Venice Reclaims Spotlight as 1st COVID-Era Film Fest Opens

2020-09-02 | Since 5 Month

The 76th Venice Film Festival - Awards Ceremony - Venice, Italy, September 7, 2019

Venice is reclaiming its place as a top cultural destination with the opening of the Venice Film Festival — the first major in-person cinema showcase of the coronavirus era after Cannes canceled and other international festivals opted to go mostly online this year.

But don’t be fooled. The 77th edition of the world’s oldest film festival will look nothing like its predecessors, The Associated Press (AP) reported.

The public will be barred from the red carpet, Hollywood stars and films will be largely absent and face masks will be required indoors and out as the festival opens Wednesday.

Those strict measures are evidence of the hard line Venice and the surrounding Veneto region took to contain the virus when it first emerged in the lagoon city in late February. Unlike neighboring Lombardy, which became the epicenter of the COVID-19 outbreak in Europe, Veneto largely kept the virus under control with early local lockdowns and broad testing once the virus was widespread.

La Biennale chief Robert Cicutto said the decision to hold the festival at all was an important sign of rebirth for Venice and the film industry, and said the experience on the Lido will serve as a “laboratory” for future cultural gatherings.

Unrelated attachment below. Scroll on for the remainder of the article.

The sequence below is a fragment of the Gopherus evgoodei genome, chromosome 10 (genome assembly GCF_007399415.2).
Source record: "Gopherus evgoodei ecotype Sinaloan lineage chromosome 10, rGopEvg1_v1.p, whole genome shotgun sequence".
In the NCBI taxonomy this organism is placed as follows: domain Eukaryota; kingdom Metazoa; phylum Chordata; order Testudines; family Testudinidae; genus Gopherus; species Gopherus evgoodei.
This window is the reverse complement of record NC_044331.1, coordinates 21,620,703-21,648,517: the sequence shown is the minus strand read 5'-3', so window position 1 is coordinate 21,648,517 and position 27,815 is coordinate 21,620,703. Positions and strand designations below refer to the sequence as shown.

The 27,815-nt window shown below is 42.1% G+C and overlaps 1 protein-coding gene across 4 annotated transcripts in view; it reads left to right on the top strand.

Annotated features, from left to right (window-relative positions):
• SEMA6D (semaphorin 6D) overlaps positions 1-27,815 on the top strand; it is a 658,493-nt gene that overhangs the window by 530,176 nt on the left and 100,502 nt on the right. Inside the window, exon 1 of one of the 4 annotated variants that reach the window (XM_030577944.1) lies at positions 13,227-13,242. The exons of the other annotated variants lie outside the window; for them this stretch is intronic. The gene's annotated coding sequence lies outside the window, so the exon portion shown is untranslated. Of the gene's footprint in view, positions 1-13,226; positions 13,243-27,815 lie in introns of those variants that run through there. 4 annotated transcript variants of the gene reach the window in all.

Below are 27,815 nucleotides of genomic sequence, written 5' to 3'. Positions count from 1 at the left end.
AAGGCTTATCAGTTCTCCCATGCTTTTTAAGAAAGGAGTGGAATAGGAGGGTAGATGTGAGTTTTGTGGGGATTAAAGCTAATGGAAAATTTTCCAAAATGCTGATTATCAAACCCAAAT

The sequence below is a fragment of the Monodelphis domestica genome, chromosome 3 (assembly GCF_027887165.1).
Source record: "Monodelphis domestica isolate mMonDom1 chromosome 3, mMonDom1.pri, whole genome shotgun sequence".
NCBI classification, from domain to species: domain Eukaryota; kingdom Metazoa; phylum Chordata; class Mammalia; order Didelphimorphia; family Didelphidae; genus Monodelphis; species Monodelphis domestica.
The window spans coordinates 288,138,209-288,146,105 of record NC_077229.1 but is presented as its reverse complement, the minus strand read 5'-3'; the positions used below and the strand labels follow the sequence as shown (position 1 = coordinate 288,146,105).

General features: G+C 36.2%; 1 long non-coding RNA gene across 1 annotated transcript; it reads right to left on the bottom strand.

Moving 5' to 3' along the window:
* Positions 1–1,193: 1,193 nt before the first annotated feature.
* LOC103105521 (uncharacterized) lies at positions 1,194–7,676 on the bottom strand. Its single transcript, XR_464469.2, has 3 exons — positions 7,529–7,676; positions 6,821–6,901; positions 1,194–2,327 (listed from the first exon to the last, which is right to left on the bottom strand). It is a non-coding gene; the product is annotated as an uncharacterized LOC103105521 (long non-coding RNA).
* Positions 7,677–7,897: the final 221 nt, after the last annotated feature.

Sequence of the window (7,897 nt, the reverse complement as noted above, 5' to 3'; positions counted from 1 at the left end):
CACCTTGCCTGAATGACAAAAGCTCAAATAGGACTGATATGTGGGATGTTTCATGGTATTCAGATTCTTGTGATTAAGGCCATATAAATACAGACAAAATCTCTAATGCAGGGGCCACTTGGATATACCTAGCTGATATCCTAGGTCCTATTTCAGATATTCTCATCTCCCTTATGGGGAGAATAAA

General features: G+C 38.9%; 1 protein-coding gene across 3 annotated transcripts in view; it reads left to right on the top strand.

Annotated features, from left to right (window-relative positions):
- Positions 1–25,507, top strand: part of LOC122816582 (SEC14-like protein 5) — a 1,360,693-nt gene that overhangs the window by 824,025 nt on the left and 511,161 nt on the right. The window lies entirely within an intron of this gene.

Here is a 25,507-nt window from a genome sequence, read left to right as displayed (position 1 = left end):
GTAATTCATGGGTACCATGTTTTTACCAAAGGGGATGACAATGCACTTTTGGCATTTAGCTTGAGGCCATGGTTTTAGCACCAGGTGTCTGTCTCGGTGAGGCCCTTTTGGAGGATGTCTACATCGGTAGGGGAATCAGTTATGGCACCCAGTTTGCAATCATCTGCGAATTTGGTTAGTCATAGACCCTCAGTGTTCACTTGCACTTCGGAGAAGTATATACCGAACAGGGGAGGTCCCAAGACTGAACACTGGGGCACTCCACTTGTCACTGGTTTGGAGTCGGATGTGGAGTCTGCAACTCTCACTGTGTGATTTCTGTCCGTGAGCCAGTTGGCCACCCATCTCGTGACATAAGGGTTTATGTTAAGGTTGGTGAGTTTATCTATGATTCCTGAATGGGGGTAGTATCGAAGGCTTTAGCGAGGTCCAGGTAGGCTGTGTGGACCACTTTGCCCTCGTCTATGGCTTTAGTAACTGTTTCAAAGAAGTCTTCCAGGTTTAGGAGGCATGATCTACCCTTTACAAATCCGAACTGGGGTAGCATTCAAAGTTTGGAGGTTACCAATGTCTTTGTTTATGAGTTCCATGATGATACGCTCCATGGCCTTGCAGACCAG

“It will be an experiment on the ground of how to confront an important event” in the COVID era, he said in presenting this year’s Venice lineup.

The Sept. 2-12 festival marks Italy’s return to the art world stage after it became the first country in the West to be slammed by COVID. Even Tom Cruise’s “Mission: Impossible 7,” in Venice at the time for three weeks of filming, had to pull out.

According to AP, Italy’s strict 10-week lockdown largely tamed the virus, but infections are now rebounding after summer vacations. Health authorities are scrambling to test passengers at airports and seaports to try to identify imported cases before they can spread.

Guests to the glamorous film festival are not exempt. If they arrive from outside Europe’s open-border Schengen area, they will be tested upon arrival. Other measures to limit contagion include reserved seats, spaced apart, for all screenings and a requirement to wear masks even during screenings and outdoors.

“Clearly we have to abide by anti-COVID measures,” said Paola Mar, Venice’s culture chief.

“Each of us has a personal responsibility. And if all of us do our jobs, we can limit the harm.”

But she said the show must go on, given the importance of the film festival and the Biennale’s other longer-term cultural contributions to Venice’s economy, which depends almost entirely on tourism.



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